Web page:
Asia markets traded higher on Monday after most were shut for Good Friday, with a weaker yen helping to bolster Japan shares.
Japan's benchmark Nikkei 225 was up 0.75 per cent, while the Topix added 0.65 per cent in early trade. Across the Korean Strait, the Kospi added 0.19 per cent.
Markets in Australia, New Zealand and Hong Kong remain closed today.
On the currency front, fresh strength in the greenback helped to push down the yen, with the dollar/yen pair trading at 113.45 as of 8:24 a.m. HK/SIN time, compared with 113.04 on Friday.
Japanese exporters were mixed, with shares of Toyota flat, Nissan up 0.6 per cent and Honda lower by 0.26 per cent. Usually a weaker yen is a positive for exporters as it boosts their overseas profits when converted into local currency.
Down Under, the Australian dollar slipped to $0.7494 (S$0.77) in the morning local time, compared with levels as high as $0.7533 on Friday.
The dollar has been edging higher on the idea that the Fed could give serious consideration to a rate hike at its April meeting. Pushing that thinking - and the dollar - is the Fed itself. A handful of Fed officials have said in the past week that a rate hike could be coming soon.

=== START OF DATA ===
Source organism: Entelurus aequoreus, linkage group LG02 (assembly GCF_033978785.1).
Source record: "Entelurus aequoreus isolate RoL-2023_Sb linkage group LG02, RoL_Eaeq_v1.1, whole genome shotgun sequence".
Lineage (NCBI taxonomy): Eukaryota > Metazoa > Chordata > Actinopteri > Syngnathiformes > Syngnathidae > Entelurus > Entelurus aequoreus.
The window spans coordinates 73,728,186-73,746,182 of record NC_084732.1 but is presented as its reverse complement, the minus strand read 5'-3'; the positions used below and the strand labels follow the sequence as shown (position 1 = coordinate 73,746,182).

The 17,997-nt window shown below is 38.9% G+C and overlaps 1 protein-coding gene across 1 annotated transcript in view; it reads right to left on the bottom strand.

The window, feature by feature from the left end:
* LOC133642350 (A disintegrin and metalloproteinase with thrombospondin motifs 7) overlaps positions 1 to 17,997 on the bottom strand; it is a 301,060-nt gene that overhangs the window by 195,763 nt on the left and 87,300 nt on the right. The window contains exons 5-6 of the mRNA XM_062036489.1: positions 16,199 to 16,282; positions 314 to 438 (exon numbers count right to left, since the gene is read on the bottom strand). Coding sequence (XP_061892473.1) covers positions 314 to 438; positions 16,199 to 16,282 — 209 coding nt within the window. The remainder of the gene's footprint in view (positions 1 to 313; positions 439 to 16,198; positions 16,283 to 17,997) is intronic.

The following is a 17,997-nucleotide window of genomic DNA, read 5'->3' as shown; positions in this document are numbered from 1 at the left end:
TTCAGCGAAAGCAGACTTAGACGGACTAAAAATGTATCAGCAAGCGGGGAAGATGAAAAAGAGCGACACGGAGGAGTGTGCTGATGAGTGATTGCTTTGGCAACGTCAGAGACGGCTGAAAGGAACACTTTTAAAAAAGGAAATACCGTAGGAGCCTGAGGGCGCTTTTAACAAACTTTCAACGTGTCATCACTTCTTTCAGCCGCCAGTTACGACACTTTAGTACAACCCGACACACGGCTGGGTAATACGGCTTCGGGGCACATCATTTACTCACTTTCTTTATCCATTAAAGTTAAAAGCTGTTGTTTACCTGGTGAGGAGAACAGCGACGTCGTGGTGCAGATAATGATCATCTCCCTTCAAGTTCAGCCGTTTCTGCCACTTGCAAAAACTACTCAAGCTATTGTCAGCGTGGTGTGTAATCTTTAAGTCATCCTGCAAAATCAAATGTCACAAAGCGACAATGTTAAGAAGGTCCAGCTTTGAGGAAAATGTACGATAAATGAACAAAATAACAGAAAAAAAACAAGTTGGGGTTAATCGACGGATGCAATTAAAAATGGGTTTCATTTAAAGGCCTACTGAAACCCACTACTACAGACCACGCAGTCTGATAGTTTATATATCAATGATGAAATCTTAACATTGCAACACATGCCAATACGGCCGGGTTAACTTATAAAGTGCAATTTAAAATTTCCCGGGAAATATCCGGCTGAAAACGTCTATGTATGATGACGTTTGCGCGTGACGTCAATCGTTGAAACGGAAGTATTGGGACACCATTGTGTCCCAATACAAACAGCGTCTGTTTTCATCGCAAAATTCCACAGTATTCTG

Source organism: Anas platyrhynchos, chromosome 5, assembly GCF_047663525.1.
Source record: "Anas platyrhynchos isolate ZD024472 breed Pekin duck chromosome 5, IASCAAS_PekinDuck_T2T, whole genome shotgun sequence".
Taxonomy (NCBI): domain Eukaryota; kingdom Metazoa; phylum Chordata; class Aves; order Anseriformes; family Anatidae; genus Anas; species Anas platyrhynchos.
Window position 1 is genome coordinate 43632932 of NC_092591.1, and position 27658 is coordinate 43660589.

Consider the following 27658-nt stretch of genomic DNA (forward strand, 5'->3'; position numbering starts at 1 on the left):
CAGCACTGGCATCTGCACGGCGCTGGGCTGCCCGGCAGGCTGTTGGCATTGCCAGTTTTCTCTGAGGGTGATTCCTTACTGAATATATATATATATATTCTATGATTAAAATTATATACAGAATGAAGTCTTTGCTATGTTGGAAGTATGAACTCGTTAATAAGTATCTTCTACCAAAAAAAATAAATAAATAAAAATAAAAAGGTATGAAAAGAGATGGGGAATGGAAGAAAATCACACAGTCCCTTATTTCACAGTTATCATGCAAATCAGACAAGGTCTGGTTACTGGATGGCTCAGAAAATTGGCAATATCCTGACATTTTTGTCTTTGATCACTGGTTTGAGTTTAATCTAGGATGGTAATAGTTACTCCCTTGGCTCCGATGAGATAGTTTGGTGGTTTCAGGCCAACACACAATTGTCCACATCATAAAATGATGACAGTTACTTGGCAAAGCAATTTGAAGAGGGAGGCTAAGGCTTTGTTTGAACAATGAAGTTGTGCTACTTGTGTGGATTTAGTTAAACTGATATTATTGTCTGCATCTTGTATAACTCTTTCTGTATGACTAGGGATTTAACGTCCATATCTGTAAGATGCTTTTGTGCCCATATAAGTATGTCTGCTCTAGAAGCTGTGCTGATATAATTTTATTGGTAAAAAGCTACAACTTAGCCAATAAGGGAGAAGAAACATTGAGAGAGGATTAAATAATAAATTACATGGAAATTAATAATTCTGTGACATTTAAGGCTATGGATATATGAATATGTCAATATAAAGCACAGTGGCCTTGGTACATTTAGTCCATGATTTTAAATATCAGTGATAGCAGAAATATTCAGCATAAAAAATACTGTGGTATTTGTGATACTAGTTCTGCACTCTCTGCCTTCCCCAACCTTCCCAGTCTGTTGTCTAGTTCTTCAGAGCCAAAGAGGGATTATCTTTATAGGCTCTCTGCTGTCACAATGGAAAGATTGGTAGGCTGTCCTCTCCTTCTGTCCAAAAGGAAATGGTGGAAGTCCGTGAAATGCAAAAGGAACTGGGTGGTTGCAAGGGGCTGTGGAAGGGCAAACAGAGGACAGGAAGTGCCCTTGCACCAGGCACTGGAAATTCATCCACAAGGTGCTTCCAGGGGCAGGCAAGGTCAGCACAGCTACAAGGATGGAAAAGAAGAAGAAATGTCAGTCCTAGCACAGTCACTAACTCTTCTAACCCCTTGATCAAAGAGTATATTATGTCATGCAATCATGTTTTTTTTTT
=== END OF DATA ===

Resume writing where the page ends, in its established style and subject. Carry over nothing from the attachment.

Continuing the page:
In corporate news, Sharp shares were up 5.56 per cent after Reuters cited sources saying the troubled electronics maker is set to sign its takeover deal by Taiwanese manufacturer Foxconn by this week. In recent weeks, the deal had stalled after Sharp revealed around $2.66 billion of previously undisclosed contingent liabilities.
Elsewhere, Dow Jones reported Daniel Loeb's Third Point investment firm sent a letter to the Japanese retail store operator Seven & I holdings, urging its board to make any succession plan based on the interests of shareholders.
Dow Jones reported that while the investment firm doesn't endorse any particular candidate, it said the president of Seven-Eleven Japan, Ryuichi Isaka, was qualified to be a leading candidate to replace Seven & i's current chief executive office.
Shares of Seven & i were up 1.14 per cent.
This week sees a slew of important data releases, with investors looking ahead to US non-farm payroll numbers for March and the Bank of Japan's Tankan survey of business sentiment, both due Friday. No major economic data are due today.